But getting back to the cooking thing. It’s a matter of learning the science and art of adding various types of heat to various ingredients when mixed together at the right times. And prepared correctly with the right tools. There’s a lot to it. But over the course of a person’s life, there’s plenty of time to learn it, which I have. If you’re serious and deliberate about it and not in a pop-culture type of way by simply watching The Food Network 24/7 and prone to fads like an “Instant Pot” and cilantro and “BAMMing” everything as you add it to the pot.
So for tonight’s project, I chose Beef Vegetable Soup(which I think I’ve covered once before on this website. I love it in the Winter), with barley and some crunchy garlic bread to go with it for a few reasons. It’s simple, which is a nice aspect of any recipe, it’s hearty and makes a lot, which is nice when you have a big appetite and a tight budget, and I, like a lot of people who cook at home a lot, have most of the ingredients already on hand.
I hate wasting food and use up nearly everything I ever buy. That’s a tall order when you’re cooking for one grown man and a 45-pound girl and that’s it. She and I have a lot of similar tastes, thankfully, and although she’s “picky” she’s not objectionable to trying anything before judging it. And I’ve decoded her tastebuds as a 5-year-old anyway, after a lot of tests and trial and error and note-taking. All kids for that matter.
Children aren’t looking for or wanting complex, savory, gastronomic experiences that create exotic rich tapestries of flavor in their little young mouths. They want simple 1 ingredient, bite-sized samples of food that can be eaten easily, usually with their fingers, and small bits at a time, even down to one bean, pea, noodle, strand, nugget, kibble, or taste at a time. So giving a forkful of the most decadent, saucy, cheesy al-dente lasagna ever created by an Italian woman who has spent 95 years in a Venetian grotto toiling away over the fires and pots won’t matter to a kid. They’ll take one small lick of a noodle and hand down their verdict based on that experience, which will remain chiseled in stone for years. I myself wouldn’t eat a tomato slice or chunk until I was 30. Just in sauces, thanks. I’d cook them and prepare them for others, but no way was I going to eat some slimy, seed-filled, gelatinous part-slug, part who-knows-what. No thanks. My daughter, however? She eats cherry tomatoes by the bushel like they were M&Ms. I buy them 2 containers at a time and they disappear overnight. Same with spinach, raw. Eats it by the hand and bowlful like a goat. She’s a very healthy person, I’m proud to say. Blackberries and Strawberries and blueberries, too. Cantaloupe and Honeydews? Eats them whole like a hippo. It’s amazing and wonderful.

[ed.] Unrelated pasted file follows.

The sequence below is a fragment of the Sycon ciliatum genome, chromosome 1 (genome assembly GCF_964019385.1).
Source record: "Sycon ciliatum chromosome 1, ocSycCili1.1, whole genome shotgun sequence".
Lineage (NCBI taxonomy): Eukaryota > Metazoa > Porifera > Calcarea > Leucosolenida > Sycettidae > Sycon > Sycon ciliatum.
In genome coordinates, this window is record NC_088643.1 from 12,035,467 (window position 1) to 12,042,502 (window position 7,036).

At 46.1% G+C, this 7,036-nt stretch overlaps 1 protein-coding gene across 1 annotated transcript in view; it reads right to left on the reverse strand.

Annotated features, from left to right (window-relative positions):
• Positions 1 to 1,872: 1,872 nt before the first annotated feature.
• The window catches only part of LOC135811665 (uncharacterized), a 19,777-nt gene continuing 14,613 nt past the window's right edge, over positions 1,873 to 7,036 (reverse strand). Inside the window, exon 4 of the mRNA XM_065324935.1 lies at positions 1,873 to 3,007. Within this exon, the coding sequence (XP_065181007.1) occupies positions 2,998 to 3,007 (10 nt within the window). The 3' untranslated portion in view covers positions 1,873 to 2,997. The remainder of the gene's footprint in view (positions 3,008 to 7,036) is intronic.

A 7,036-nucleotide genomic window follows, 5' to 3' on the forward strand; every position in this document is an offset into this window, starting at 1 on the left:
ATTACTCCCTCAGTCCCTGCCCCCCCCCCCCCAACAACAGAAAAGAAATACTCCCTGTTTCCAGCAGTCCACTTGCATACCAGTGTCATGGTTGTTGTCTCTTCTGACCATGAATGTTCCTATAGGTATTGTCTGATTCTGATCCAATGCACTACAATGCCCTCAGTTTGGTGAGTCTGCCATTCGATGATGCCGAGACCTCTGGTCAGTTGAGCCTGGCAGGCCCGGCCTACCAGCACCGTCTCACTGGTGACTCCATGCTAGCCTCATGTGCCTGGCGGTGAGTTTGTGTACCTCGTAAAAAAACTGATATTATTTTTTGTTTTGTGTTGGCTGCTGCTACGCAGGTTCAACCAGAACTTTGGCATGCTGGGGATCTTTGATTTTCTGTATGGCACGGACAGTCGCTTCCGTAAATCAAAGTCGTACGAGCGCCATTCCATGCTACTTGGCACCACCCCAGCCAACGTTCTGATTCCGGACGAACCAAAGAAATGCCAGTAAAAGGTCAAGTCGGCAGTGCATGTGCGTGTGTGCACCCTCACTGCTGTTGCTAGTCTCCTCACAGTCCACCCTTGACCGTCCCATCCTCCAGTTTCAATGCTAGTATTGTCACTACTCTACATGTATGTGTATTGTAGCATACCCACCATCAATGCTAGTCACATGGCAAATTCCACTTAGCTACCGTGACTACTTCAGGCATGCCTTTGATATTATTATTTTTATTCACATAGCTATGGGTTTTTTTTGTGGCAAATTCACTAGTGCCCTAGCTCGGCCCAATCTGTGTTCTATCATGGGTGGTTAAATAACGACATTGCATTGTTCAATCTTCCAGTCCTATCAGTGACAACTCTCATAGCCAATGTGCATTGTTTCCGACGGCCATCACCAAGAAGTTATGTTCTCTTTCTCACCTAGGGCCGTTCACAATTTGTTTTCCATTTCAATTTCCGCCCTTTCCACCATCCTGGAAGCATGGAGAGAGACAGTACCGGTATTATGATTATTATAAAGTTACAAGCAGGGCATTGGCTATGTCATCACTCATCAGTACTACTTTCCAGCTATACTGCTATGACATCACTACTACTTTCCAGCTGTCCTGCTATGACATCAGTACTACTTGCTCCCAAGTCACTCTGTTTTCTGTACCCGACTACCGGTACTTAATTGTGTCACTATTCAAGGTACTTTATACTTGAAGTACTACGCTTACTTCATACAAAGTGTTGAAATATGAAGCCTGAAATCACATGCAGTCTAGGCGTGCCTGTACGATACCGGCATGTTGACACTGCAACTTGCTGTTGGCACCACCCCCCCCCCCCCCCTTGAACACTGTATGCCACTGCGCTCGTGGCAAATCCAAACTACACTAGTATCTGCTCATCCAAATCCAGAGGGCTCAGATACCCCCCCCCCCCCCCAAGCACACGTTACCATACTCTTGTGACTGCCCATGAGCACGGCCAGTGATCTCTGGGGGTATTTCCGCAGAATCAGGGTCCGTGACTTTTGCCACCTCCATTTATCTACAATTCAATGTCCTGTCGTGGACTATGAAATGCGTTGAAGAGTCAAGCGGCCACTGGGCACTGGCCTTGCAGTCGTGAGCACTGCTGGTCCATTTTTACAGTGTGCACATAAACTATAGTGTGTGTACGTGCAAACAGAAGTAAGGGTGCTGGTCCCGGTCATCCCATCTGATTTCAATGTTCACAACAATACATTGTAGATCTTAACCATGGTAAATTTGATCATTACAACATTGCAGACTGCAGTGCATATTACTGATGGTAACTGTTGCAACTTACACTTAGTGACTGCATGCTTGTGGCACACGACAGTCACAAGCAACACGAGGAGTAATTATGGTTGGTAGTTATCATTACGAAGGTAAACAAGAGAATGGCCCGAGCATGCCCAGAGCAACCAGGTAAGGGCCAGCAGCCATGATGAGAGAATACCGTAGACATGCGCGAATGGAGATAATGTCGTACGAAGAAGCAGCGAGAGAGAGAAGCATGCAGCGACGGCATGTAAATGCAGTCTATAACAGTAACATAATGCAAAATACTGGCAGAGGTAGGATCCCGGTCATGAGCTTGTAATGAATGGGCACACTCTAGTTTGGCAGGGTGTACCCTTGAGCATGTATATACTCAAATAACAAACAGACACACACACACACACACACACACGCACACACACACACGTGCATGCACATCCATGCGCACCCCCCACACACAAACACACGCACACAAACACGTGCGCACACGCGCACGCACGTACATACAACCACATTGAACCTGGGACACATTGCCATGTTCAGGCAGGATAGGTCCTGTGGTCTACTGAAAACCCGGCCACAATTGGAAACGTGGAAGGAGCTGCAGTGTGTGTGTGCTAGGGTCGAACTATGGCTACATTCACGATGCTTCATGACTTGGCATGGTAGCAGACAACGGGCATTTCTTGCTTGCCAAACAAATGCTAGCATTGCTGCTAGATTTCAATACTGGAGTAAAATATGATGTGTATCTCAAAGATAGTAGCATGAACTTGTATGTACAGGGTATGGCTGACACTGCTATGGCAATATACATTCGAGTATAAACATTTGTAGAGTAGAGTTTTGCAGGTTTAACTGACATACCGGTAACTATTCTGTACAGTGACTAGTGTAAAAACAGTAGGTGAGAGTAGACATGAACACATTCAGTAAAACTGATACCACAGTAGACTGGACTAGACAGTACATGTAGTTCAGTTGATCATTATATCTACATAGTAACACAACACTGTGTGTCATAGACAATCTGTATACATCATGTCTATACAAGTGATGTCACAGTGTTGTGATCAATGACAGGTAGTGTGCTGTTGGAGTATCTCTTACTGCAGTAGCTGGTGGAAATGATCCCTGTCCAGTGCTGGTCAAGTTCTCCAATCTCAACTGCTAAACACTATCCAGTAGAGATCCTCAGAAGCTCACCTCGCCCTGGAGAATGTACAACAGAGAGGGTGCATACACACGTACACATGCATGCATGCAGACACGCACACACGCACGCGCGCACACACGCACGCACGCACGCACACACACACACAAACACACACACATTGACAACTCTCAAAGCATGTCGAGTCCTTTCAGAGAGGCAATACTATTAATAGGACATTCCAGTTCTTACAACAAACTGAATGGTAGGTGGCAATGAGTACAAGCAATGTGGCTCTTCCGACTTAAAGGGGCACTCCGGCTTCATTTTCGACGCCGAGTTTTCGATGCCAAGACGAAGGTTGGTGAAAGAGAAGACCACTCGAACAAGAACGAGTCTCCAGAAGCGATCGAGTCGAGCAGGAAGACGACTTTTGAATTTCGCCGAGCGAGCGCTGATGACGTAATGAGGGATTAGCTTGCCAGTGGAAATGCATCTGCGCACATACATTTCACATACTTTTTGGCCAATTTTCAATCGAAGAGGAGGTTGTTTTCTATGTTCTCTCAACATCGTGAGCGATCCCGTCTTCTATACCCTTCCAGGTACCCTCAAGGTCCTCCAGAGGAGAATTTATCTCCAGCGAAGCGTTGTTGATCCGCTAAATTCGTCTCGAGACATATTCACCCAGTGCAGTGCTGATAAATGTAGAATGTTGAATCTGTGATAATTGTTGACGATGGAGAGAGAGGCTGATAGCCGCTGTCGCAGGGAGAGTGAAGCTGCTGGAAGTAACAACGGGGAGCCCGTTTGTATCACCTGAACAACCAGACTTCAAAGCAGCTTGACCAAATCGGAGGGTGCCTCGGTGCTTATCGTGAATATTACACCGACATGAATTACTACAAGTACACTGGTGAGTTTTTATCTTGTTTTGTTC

I also found a great deal on an awesome cut of chuck roast. I don’t eat much meat at all compared to most people, especially Americans. I love seafood, which is one of many reasons I’m eager to move back to coastal South Carolina with my daughter. It’s easy to take fresh seafood for granted. People in midwest Louisville will always say “It’s flown in. We have the UPS hub here, etc…” but it’s not the same. It’s still not as fresh as I’m talking about, it’s journey and handling makes it expensive and damaged in small, unseen ways, it puts a lot of distance between the ocean and my plate no matter what, and you don’t know exactly where the stuff is coming from. Restaurants lie all the time. As do vendors that need to move a lot of highly perishable, expensive stock.
To make this any more tender, you’d need to liquify it.
What I recommend is establishing a relationship with your butcher, whenever you regularly shop. There are several good reasons for doing this beyond making a friend.
Getting to know the guy who’s in charge of supplying your kitchen and yourself and your family with meat is a good idea just for peace of mind. I know most people don’t think they want to know or care about the very things keeping them alive and healthy comes from. That’s very trusting and proves ignorance is bliss. That’s also risky and not wise when all it takes is getting to know a person, which is a good thing, to improve the situation. It’s winning all-around behavior.